While he was a teen, Bruce Campbell joined up a Michigan community theater and made a number of Super 8 films with his high school friend and future partner, Sam Raimi. He also worked as an apprentice at a summer stock company called the Cherry County Playhouse in Traverse City, Michigan, during the summer of 1975.

The same year, Campbell went to the screen and made his first acting performance as Kreon in the short adaptation of Sophocles’ play, “Oedipus Rex” (1975). He then joined Sam Raimi in his directorial debuts, the short film “It’s Murder” (1977) and the direct-to-video “Within the Woods” (1978), where he worked both as the executive producer and the actor. The latter film was also the basis for the next Campbell-Raimi’s collaboration, the fantasy horror “The Evil Dead” (1981), with Campbell starring as Ashley ‘Ash’ J. Williams and serving as the executive producer.
Detouring to the drama genre, Campbell had the leading role of Brice Chapman in Ron Teachworth’s “Going Back” (1983). Still supporting Raimi’s projects, he played Renaldo ‘The Heel’ in “Crimewave” (1985, also co-produced) and reprised his role in the sequel “Evil Dead II” (1987, also co-produced). After appearing as Jack Forrest in the action movie “Maniac Cop” (1988), he took a regular part as Alan Stuart in the local soap drama “Generations” (1989-1991).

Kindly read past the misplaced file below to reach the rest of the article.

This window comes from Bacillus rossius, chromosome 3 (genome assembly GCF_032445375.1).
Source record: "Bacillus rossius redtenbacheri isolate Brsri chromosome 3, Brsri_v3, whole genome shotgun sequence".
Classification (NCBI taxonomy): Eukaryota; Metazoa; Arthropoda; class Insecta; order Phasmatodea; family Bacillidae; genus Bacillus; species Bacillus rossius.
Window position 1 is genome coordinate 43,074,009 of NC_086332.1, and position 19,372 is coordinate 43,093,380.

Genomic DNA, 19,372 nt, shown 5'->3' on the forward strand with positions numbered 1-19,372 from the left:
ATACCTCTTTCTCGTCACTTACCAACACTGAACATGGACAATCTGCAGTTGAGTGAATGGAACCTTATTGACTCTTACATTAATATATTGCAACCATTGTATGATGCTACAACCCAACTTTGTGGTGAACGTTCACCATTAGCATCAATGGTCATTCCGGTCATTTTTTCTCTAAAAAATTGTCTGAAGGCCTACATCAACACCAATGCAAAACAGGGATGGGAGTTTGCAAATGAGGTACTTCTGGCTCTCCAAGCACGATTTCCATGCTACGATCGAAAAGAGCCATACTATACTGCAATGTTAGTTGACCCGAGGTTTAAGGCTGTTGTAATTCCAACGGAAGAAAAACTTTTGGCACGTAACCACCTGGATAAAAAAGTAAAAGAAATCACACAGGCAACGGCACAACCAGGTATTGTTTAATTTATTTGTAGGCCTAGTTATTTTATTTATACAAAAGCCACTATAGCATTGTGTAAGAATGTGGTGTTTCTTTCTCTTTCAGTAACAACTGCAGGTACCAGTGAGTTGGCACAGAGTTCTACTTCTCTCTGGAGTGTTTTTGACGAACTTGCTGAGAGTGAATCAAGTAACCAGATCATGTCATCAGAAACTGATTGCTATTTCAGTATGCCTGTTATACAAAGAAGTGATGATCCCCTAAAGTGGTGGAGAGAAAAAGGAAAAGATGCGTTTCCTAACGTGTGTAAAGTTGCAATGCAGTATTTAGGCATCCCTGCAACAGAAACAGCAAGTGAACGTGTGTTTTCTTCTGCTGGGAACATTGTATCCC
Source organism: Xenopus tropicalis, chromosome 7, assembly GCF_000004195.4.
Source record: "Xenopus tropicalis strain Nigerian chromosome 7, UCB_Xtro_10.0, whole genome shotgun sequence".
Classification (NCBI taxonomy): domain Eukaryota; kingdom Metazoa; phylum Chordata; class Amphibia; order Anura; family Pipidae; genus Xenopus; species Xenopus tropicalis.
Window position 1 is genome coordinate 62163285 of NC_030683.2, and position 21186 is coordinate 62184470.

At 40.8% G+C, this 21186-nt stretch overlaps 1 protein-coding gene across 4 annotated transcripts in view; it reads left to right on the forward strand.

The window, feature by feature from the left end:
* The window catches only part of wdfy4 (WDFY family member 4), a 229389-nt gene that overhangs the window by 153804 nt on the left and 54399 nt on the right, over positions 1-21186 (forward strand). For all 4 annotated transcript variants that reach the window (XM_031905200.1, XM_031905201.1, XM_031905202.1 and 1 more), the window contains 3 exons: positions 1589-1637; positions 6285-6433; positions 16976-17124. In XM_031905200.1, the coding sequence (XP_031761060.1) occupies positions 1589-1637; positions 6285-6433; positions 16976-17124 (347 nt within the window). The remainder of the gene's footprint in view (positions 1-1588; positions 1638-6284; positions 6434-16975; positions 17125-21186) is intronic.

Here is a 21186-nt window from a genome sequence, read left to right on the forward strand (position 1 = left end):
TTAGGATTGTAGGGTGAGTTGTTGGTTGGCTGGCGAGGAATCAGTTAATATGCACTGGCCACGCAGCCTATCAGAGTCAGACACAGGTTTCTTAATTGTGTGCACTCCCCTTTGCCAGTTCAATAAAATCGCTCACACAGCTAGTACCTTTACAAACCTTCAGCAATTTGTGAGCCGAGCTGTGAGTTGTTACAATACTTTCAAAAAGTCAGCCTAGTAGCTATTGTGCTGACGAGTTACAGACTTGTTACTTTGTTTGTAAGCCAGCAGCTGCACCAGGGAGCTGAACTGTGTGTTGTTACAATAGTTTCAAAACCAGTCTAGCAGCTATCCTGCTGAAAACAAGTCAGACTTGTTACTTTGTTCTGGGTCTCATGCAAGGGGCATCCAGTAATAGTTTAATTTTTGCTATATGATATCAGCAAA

Campbell, who in 1985 tried a hand at storywriting with the action thriller “Stryker’s War,” was cast as Stover in the science fiction movie “Mindwarp” (1990) and acted alongside Sam Raimi’s brother Ted Raimi in “Lunatics: A Love Story” (1991). Following the self-produced “Army of Darkness” (1992), the actor wrote the screenplay of Raimi’s comedy drama “The Nutt House” (1992), under the pseudo-name R.O.C. Sandstorm. The next years, he went to the titular turn of a bounty hunter in the western/ science fiction series “The Adventures of Brisco County Jr.” (1993-1994) and guest starred as Bill Church Jr. in three episodes of “Lois & Clark: The New Adventures of Superman” (1995).

Still in 1995, Campbell began directing for the Raimi-produced TV series “Hercules: The Legendary Journeys,” in which he later helmed five other episodes and had the recurring turn of Autolycus (1995-1999). He also appeared as Autolycus in several installments of “Xena: Warrior Princess” (1996-1999, also directed a 1999 episode), which was another series produced by Raimi.
Following his recurring role of bookstore manager Ed Billik in the ABC sitcom “Ellen” (1996-1997), Campbell acted opposite Alyssa Milano in the made-for-TV adventure Goldrush: A Real Life Alaskan Adventure (1998, as Pierce Thomas ‘PT’ Madison) and took on the double tasks as a co-executive producer and an actor in the syndicated series “Jack of All Trades” (2000, starred as Jack Stiles/Daring Dragoon). As a director, he continued his TV work by directing Pamela Anderson in two episodes of “V.I.P.” (2001), and then tried the documentary film with “Fanalysis” (2002), a short movie about the world of fan conventions and fanatics.